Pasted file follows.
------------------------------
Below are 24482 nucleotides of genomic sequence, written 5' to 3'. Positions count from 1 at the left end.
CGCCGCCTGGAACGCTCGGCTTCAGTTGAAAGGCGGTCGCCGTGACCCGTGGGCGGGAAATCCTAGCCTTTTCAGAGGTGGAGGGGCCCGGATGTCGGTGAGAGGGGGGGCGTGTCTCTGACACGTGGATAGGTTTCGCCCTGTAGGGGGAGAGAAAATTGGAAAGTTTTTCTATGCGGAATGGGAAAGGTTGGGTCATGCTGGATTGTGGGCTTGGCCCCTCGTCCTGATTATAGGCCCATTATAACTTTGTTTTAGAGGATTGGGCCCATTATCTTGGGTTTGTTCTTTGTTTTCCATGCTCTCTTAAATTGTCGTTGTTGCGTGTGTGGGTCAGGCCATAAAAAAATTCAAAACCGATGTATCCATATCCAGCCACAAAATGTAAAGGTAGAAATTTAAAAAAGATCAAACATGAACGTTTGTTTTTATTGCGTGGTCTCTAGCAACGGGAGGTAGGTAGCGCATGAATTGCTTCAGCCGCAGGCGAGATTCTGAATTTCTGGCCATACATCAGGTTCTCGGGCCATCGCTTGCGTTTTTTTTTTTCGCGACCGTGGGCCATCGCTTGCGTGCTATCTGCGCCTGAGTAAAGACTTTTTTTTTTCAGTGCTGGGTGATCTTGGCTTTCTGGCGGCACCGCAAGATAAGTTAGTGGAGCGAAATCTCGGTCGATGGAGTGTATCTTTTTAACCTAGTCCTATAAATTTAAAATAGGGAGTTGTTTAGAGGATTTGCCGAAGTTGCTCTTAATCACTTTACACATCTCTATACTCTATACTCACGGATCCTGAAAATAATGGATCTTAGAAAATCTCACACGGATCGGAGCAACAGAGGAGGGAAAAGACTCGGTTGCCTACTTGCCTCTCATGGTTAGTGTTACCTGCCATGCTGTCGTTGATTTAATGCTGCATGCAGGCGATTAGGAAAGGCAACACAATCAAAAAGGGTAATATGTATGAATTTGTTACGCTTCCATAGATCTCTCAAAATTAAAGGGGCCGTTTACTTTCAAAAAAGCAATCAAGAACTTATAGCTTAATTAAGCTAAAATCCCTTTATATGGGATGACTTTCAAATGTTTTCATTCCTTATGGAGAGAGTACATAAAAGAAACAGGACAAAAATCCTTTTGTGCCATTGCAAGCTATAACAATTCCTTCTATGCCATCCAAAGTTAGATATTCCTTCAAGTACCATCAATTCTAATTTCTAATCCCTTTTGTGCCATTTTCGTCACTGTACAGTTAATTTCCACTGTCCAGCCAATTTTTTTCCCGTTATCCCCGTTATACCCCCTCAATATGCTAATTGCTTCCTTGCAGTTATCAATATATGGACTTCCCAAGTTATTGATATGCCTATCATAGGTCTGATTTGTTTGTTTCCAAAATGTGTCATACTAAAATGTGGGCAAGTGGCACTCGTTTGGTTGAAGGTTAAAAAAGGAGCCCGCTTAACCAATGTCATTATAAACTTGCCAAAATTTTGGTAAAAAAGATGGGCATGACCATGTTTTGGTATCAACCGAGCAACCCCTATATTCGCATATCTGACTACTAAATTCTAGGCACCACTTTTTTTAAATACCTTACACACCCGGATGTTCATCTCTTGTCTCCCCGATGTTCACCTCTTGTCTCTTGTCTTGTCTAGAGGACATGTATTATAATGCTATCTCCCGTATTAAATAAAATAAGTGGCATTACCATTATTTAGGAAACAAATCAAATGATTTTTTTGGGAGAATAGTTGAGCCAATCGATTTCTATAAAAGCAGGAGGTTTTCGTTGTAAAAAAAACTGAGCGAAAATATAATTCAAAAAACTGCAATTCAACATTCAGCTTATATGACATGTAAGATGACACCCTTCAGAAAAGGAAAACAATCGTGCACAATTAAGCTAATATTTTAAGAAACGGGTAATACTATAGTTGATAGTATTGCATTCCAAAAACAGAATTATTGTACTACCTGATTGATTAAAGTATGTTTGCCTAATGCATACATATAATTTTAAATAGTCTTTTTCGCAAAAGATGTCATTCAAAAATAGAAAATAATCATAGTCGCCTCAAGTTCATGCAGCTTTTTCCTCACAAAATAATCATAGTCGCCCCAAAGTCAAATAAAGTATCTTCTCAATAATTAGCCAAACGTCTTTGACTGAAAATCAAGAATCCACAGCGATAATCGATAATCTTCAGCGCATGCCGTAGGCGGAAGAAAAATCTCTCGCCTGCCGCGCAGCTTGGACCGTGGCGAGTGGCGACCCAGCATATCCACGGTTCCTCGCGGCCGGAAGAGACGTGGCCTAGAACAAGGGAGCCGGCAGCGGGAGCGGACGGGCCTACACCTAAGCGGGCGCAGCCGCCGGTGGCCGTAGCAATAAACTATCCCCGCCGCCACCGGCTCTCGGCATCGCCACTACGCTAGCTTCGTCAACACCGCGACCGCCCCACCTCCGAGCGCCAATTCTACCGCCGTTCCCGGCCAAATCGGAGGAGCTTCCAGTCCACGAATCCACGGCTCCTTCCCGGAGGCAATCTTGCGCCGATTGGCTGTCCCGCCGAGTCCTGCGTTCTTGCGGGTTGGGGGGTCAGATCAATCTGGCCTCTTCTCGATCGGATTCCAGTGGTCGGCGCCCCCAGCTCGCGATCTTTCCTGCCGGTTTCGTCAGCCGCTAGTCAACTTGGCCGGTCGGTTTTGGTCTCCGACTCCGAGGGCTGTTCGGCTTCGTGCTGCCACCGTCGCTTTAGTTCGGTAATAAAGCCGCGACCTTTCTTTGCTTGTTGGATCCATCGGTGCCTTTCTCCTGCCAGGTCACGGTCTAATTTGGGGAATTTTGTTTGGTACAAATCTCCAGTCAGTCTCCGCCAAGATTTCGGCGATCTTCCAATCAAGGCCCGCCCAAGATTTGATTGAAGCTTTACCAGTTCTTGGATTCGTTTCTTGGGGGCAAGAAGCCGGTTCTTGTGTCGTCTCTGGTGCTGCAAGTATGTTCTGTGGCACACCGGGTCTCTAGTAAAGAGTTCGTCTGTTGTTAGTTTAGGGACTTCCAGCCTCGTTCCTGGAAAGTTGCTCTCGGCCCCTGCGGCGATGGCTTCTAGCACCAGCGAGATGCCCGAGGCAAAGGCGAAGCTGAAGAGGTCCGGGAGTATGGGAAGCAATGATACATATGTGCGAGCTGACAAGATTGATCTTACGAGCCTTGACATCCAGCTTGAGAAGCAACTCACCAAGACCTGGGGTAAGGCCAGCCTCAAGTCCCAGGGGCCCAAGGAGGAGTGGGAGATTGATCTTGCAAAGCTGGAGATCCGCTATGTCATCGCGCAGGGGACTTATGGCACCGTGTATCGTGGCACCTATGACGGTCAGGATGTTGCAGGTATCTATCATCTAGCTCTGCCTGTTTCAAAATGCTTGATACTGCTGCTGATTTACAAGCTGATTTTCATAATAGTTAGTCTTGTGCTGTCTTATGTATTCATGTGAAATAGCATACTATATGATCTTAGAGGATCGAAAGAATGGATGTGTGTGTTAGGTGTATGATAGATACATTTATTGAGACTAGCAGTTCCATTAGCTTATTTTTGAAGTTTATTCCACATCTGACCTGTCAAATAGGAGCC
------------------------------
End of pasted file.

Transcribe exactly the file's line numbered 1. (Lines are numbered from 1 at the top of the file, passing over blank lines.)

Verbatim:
Below are 24482 nucleotides of genomic sequence, written 5' to 3'. Positions count from 1 at the left end.